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Farmers, Government and Industry Will Take Time to Sort Out UAV's Future

Farmers, Government and Industry Will Take Time to Sort Out UAV's Future
More questions than answers seem to abound for agriculture so far.

Are unmanned aerial vehicles, sometimes called drones, the next game-changing technology in agriculture? Or are they a flash in the pan? Will the Federal Aviation Administration knock them out of the sky before most ever get a chance to soar?

These questions and many more swirled around the large crowds of farmers who visited the first UAV show at the Farm Progress Show site in Decatur, Ill. Based on size of the crowds, one thing is not in question – farmers are interested in this new technology. And based on the number of companies exhibiting and demonstrating their equipment, plenty of companies are ready to sell UAVs.

More questions than answers seem to abound for agriculture about UAVs so far.

The technology is evolving and improving as we speak. No one seems to be holding companies back from improving their products and expanding their product lines to meet new needs.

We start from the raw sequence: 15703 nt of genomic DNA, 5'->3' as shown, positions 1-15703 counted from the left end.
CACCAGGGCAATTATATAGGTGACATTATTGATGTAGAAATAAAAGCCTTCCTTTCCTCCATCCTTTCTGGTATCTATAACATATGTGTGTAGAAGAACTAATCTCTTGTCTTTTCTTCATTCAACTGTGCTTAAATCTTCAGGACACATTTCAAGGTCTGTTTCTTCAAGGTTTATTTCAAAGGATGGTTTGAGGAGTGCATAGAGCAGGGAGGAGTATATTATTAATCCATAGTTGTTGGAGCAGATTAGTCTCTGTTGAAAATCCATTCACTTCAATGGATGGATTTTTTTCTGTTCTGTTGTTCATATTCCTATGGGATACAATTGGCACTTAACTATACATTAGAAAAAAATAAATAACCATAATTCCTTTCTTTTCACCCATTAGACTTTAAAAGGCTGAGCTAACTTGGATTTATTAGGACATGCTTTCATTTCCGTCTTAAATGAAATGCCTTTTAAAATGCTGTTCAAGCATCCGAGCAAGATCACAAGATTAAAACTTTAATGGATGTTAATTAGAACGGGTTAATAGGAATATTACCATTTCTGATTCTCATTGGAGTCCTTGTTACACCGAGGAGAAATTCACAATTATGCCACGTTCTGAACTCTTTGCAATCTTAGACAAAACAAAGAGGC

What could hold the whole industry hostage is if the FAA issues rules in the next 12 to 18 months that would basically make using these products for agriculture illegal. Farmers who have bought them and companies sinking money into developing new models are betting that won't happen.

Some observers aren't so sure. It's the 800-pound elephant in the room for the industry.

Assume for a moment that FAA issues rules that allow farmers to use UAVs to scout fields, and also allow commercial use of these products in agriculture. Then the sky is the limit for potential. All bets are off.

Could these devices be used to spray insecticides so humans wouldn't need to be in the field during application? Companies are already developing products that would spray. Could consultants use images to make prescription maps? The technology is already here. It's pricey today, but it exists.

Related: UAV Show Draws Interested Visitors

Will better motors and batteries that last longer be developed, lengthening flying time and range? Talking to people who sell the products available must, that seems like almost a sure-thing? Will the price go down? That's not such a sure thing. Right now, you could buy a UAV to scout your fields anywhere in the range from just over $1,000 to $50,000.

Do you still have use for these UAVs if you also have satellite imagery? Many people say you do – the satellite imagery shows where trouble spots might be. The UAV flight could then help pinpoint exactly where you need to look.

Could you use it to locate tile lines if the soil is bare? Why not? Anything that you could do better if you were 20 feet to 400 feet above the ground would be fair game.

We came away from the show with several impressions. Farmers are interested. What the FAA might do is hard to predict. And last but not least, based on the demonstrations of UAVs at the show, 400 feet is a long, long way up there!

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